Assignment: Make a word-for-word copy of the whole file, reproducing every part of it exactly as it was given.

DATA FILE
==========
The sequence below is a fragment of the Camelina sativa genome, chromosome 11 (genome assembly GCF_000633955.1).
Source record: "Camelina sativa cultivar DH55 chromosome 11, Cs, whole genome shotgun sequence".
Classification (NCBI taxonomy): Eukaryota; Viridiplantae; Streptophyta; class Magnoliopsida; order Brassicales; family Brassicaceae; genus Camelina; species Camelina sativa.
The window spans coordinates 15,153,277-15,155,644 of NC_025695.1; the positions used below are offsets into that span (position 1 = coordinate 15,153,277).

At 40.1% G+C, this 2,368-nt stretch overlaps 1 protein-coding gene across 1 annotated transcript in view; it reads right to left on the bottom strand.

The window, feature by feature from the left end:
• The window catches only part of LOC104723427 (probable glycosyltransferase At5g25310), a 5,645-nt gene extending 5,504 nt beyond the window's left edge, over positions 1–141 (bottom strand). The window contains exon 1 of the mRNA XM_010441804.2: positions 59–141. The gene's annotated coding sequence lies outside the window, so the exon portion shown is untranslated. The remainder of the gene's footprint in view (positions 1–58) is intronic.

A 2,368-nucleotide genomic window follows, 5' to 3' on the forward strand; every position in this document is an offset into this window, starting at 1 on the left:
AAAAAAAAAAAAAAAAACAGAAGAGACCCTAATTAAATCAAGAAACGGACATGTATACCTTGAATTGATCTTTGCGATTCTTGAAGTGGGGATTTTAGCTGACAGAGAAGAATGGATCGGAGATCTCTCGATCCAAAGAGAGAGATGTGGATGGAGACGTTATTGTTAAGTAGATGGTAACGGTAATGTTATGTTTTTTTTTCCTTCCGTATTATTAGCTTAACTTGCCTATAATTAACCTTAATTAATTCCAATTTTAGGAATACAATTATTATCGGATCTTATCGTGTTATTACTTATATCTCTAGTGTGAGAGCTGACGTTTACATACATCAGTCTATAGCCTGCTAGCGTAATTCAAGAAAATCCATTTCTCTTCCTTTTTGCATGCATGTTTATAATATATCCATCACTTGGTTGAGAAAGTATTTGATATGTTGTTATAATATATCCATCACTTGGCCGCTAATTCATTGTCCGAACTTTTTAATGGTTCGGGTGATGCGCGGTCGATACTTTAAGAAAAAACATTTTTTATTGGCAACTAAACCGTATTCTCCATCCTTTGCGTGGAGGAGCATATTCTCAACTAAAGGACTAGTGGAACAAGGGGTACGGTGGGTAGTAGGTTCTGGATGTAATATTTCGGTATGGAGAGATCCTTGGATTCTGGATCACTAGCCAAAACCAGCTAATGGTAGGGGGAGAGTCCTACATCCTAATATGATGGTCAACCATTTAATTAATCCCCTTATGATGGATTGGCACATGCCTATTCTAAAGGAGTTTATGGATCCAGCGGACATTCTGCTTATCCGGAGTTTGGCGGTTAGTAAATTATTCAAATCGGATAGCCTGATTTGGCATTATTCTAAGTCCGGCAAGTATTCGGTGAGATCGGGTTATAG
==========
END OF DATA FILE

The sequence below is a fragment of the Camelina sativa genome, chromosome 11 (genome assembly GCF_000633955.1).
Source record: "Camelina sativa cultivar DH55 chromosome 11, Cs, whole genome shotgun sequence".
Classification (NCBI taxonomy): Eukaryota; Viridiplantae; Streptophyta; class Magnoliopsida; order Brassicales; family Brassicaceae; genus Camelina; species Camelina sativa.
The window spans coordinates 15,153,277-15,155,644 of NC_025695.1; the positions used below are offsets into that span (position 1 = coordinate 15,153,277).

At 40.1% G+C, this 2,368-nt stretch overlaps 1 protein-coding gene across 1 annotated transcript in view; it reads right to left on the bottom strand.

The window, feature by feature from the left end:
• The window catches only part of LOC104723427 (probable glycosyltransferase At5g25310), a 5,645-nt gene extending 5,504 nt beyond the window's left edge, over positions 1–141 (bottom strand). The window contains exon 1 of the mRNA XM_010441804.2: positions 59–141. The gene's annotated coding sequence lies outside the window, so the exon portion shown is untranslated. The remainder of the gene's footprint in view (positions 1–58) is intronic.

A 2,368-nucleotide genomic window follows, 5' to 3' on the forward strand; every position in this document is an offset into this window, starting at 1 on the left:
AAAAAAAAAAAAAAAAACAGAAGAGACCCTAATTAAATCAAGAAACGGACATGTATACCTTGAATTGATCTTTGCGATTCTTGAAGTGGGGATTTTAGCTGACAGAGAAGAATGGATCGGAGATCTCTCGATCCAAAGAGAGAGATGTGGATGGAGACGTTATTGTTAAGTAGATGGTAACGGTAATGTTATGTTTTTTTTTCCTTCCGTATTATTAGCTTAACTTGCCTATAATTAACCTTAATTAATTCCAATTTTAGGAATACAATTATTATCGGATCTTATCGTGTTATTACTTATATCTCTAGTGTGAGAGCTGACGTTTACATACATCAGTCTATAGCCTGCTAGCGTAATTCAAGAAAATCCATTTCTCTTCCTTTTTGCATGCATGTTTATAATATATCCATCACTTGGTTGAGAAAGTATTTGATATGTTGTTATAATATATCCATCACTTGGCCGCTAATTCATTGTCCGAACTTTTTAATGGTTCGGGTGATGCGCGGTCGATACTTTAAGAAAAAACATTTTTTATTGGCAACTAAACCGTATTCTCCATCCTTTGCGTGGAGGAGCATATTCTCAACTAAAGGACTAGTGGAACAAGGGGTACGGTGGGTAGTAGGTTCTGGATGTAATATTTCGGTATGGAGAGATCCTTGGATTCTGGATCACTAGCCAAAACCAGCTAATGGTAGGGGGAGAGTCCTACATCCTAATATGATGGTCAACCATTTAATTAATCCCCTTATGATGGATTGGCACATGCCTATTCTAAAGGAGTTTATGGATCCAGCGGACATTCTGCTTATCCGGAGTTTGGCGGTTAGTAAATTATTCAAATCGGATAGCCTGATTTGGCATTATTCTAAGTCCGGCAAGTATTCGGTGAGATCGGGTTATAG